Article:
Some of the administrations enforcement measures, put forth in good faith inside the president’s proposed budget, might be hitting just a little too close to home.

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Elementary Blots Out ‘In God We Trust’

Wednesday, March 4th, 2009

An elementary school in Tennessee, after successfully rebuffing an American Civil Liberties Union lawsuit over religious expression on campus, has nonetheless ordered the words “God Bless the USA” and “In God We Trust” covered up on student-made posters in the hallway.

Administrators at Lakeview Elementary School in Mt. Juliet, Tenn., told parents that the posters, promoting the See You at the Pole student prayer event, mentioned “God” and are therefore precluded by school board policy and prohibited in the hallways as inappropriate.

Attorneys with the Alliance Defense Fund, a legal alliance defending religious liberty, filed a lawsuit today on behalf of 10 parents and their children, seeking an injunction against banning private religious expression on student-made posters.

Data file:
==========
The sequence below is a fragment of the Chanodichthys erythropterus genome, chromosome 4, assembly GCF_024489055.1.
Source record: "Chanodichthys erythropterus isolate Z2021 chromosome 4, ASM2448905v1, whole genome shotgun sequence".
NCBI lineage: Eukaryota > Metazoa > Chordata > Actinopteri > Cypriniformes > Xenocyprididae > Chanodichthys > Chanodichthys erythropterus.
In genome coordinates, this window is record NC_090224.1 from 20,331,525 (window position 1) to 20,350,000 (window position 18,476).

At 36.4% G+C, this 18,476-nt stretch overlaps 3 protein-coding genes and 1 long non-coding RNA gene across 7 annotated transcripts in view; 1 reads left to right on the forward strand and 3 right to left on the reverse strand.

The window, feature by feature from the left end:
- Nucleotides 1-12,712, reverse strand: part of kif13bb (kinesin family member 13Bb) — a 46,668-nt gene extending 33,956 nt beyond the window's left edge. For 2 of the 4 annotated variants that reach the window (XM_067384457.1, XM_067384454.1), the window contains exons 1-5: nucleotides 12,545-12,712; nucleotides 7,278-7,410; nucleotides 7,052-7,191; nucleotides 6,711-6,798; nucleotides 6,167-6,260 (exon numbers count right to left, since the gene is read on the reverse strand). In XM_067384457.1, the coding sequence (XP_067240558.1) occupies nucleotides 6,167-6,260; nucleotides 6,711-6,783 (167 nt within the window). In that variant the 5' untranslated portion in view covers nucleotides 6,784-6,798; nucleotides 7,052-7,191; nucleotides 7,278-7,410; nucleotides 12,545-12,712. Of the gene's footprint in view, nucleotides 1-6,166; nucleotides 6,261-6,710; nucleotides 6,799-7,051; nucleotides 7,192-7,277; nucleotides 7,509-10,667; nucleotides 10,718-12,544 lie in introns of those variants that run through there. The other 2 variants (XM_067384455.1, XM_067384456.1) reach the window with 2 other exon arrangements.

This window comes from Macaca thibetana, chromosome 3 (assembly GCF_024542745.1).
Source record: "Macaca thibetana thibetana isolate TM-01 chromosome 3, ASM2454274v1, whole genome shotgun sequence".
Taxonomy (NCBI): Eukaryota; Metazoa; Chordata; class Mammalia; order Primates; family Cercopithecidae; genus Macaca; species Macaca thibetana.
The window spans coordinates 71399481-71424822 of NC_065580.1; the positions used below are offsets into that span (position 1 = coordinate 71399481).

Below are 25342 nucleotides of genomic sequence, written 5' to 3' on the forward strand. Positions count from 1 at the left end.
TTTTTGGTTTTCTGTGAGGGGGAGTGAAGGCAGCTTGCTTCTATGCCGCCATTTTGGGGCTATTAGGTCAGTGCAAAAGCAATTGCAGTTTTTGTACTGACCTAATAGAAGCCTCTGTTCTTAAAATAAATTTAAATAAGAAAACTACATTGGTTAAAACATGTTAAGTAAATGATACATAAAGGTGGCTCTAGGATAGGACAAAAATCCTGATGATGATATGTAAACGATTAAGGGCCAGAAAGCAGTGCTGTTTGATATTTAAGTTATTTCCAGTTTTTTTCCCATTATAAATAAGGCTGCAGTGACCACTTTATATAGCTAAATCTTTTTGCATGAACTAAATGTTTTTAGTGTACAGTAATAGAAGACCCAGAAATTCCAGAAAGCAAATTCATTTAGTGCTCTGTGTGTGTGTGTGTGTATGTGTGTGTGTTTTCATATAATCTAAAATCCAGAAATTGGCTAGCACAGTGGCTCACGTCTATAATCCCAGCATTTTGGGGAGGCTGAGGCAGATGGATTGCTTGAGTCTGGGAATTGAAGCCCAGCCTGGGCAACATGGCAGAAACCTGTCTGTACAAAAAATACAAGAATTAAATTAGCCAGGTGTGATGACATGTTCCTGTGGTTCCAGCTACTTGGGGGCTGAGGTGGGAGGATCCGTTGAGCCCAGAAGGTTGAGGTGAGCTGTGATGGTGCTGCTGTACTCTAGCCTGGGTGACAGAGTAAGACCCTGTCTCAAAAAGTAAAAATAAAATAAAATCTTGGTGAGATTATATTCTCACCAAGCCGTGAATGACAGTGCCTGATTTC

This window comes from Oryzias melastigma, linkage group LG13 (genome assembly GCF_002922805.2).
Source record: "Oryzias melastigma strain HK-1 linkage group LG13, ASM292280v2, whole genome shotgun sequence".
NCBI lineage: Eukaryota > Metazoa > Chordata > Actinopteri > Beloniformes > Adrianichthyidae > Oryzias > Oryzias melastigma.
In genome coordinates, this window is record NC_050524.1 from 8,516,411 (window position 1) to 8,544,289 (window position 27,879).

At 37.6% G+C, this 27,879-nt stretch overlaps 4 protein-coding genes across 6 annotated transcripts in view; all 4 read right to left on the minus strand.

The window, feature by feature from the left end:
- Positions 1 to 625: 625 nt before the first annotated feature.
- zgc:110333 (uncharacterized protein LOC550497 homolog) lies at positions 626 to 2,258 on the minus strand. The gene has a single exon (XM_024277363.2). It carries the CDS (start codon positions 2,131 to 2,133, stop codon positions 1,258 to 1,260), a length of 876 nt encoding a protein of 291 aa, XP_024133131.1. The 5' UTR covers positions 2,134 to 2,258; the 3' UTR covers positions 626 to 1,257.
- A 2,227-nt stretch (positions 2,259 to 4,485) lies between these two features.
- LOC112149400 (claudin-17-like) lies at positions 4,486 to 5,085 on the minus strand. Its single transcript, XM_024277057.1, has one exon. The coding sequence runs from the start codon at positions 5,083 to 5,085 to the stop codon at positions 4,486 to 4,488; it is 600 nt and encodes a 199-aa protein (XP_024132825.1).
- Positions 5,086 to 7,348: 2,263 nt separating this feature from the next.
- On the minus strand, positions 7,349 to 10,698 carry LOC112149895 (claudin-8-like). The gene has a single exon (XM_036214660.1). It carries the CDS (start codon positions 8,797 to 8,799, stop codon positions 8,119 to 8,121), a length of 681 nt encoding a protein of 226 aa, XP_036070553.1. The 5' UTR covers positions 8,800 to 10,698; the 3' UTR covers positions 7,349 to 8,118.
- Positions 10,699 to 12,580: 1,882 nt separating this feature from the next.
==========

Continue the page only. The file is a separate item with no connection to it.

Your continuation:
“Christian students shouldn’t be censored for expressing their beliefs,” said ADF Senior Counsel Nate Kellum in a statement. “It’s ridiculous as well as unconstitutional to cover up these references to God and prayer – one of which is the national motto itself – on posters announcing a student-led activity.”

Further, Kellum surmised, “School officials appear to be having an allergic reaction to the ACLU’s long-term record of fear, intimidation, and disinformation, despite a previous court ruling at this very school that said students can observe these types of events on school property.”

In 2006, lawyers from the ACLU sued the school to stop it from recognizing religious events, including See You at the Pole and the National Day of Prayer.